Textile, heal thyself

January 1st, 2017 / By: / Projects

Self-healing textiles could be a benefit to anyone who is regularly exposed to toxins, including farmers, factory workers and military personnel. Photos: Pennsylvania State University.
Self-healing textiles could be a benefit to anyone who is regularly exposed to toxins, including farmers, factory workers and military personnel. Photos: Pennsylvania State University.

What if you accidentally spill a chemical on your shirt, causing a hole, and miraculously, the shirt repairs itself when you throw it in the wash? It’s not just the stuff of science fiction. Known as self-healing textiles, fabrics are being developed that can repair themselves as well as neutralize chemicals dangerous to human health.

Researchers at Pennsylvania State University have developed a coating technology for conventional textiles. It works by simply immersing fabric in a series of liquids, creating what is known as a polyelectrolyte layer-by-layer coating, which is made up of positively and negatively charged polymers. In this case the polymers are inspired by squid ring teeth proteins, which can change from liquid to solid in the presence of water.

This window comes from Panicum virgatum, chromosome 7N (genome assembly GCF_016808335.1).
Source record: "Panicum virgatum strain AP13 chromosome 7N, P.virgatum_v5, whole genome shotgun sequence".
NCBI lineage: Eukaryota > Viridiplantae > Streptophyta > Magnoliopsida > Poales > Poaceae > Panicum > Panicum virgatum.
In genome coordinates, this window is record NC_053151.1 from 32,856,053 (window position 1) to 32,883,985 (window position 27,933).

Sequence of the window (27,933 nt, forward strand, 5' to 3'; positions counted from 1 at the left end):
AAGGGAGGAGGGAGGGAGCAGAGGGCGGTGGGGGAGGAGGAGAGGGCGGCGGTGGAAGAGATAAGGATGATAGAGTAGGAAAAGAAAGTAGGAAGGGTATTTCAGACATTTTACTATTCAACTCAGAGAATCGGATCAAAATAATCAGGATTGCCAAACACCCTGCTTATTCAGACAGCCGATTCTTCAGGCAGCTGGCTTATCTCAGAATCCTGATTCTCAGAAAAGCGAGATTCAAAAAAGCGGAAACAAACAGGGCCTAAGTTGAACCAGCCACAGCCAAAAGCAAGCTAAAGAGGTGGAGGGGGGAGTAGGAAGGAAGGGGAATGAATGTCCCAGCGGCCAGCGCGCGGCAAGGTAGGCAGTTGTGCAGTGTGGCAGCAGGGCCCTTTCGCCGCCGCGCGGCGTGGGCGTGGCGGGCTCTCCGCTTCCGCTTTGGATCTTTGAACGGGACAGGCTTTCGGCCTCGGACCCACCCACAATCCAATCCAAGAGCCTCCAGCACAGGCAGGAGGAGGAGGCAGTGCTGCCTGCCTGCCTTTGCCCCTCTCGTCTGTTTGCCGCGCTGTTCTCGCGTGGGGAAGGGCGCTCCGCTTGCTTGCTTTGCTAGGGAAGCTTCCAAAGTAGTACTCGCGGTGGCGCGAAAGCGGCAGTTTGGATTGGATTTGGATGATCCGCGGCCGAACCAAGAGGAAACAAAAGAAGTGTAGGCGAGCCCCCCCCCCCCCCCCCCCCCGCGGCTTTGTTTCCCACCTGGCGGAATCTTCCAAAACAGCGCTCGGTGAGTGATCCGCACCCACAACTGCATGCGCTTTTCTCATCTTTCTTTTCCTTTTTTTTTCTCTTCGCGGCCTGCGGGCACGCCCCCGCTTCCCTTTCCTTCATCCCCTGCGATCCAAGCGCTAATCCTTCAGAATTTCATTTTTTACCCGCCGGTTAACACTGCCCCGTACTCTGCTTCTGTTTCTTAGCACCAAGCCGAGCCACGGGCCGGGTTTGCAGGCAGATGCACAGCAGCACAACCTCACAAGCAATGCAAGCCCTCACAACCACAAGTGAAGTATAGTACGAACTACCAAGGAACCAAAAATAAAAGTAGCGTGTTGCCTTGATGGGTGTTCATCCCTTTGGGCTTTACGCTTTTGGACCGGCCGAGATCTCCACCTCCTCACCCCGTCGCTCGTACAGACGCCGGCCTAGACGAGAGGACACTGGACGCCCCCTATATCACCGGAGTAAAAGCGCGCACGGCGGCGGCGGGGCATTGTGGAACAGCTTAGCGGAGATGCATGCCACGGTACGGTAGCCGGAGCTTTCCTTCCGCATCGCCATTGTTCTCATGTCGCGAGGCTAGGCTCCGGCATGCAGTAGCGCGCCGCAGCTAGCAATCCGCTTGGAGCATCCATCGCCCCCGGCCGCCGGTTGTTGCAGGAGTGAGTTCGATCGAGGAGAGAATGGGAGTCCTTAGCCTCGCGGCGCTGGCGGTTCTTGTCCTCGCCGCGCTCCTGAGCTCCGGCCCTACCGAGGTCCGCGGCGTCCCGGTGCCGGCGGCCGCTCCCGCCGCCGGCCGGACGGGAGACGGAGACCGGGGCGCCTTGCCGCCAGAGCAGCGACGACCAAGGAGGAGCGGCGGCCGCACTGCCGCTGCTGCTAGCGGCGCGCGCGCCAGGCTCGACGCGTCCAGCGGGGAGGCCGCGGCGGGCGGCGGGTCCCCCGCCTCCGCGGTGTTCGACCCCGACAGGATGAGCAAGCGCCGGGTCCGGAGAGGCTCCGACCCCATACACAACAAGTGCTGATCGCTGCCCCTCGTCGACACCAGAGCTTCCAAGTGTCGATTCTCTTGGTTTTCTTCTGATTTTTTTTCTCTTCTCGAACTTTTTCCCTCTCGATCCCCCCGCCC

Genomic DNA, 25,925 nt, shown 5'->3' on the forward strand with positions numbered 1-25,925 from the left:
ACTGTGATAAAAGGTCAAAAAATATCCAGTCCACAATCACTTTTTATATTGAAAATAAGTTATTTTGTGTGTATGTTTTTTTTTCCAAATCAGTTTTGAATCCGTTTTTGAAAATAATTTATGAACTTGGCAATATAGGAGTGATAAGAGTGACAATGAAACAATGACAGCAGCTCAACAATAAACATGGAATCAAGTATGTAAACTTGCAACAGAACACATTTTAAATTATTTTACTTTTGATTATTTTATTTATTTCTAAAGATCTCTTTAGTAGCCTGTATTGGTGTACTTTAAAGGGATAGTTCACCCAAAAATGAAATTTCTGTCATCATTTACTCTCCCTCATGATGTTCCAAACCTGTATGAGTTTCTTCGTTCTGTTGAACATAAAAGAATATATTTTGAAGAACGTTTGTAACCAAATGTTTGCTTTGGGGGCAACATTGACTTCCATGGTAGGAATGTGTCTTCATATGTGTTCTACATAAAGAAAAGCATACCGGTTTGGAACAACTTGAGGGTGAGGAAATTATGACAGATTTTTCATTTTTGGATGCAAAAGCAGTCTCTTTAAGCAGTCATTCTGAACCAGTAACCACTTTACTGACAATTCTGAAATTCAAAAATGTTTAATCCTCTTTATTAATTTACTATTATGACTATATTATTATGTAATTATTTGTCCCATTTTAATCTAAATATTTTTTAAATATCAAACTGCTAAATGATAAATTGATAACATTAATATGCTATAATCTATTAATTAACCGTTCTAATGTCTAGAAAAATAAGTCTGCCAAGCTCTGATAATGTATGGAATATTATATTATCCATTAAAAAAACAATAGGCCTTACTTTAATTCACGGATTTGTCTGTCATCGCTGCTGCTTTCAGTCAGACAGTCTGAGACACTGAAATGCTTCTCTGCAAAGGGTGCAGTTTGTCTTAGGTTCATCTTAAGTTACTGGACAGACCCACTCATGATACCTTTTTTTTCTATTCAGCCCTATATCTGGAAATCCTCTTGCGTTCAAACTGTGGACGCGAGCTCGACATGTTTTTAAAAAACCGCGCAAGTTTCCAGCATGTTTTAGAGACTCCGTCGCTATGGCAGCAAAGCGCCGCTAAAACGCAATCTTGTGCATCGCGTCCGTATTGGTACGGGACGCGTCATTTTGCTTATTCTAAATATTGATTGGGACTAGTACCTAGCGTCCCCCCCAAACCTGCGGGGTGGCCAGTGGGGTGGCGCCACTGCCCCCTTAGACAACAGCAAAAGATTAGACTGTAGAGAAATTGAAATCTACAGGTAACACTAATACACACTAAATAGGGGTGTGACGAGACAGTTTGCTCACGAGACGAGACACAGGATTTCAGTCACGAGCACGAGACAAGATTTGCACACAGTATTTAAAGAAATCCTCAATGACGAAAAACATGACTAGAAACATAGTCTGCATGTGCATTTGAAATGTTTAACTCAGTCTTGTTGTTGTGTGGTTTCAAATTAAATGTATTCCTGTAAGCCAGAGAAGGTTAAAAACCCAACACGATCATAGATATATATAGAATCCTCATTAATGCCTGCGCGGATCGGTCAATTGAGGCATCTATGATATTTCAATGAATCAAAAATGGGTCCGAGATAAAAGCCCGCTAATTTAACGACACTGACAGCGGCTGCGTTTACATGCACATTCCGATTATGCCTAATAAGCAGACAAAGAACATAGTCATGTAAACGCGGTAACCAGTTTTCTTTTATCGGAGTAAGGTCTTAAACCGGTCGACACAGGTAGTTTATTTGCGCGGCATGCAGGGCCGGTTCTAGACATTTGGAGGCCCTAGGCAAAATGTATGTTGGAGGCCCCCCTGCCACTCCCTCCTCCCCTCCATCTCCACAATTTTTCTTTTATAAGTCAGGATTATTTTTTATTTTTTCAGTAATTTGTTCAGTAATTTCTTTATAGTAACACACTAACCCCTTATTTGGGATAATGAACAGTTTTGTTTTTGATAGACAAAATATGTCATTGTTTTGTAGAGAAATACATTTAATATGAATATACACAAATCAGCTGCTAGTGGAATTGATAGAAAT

During this process, enzymes tailored to counter certain chemicals are incorporated into the coating. Some toxic substances, various herbicides and insecticides present a danger because they can be absorbed through the skin and can even be lethal. The enzymes counter biological or chemical effects by degrading the toxin before it reaches the skin.

And because, like squid ring teeth, the polymer can heal itself when water is introduced, laundering would repair micro and macro defects in the coating.

The coatings are less than a micron deep, so they are not noticed on the fabric. Currently the researchers are dipping whole garments in the coating, but expect that as the technology develops, threads could be coated prior to manufacturing.

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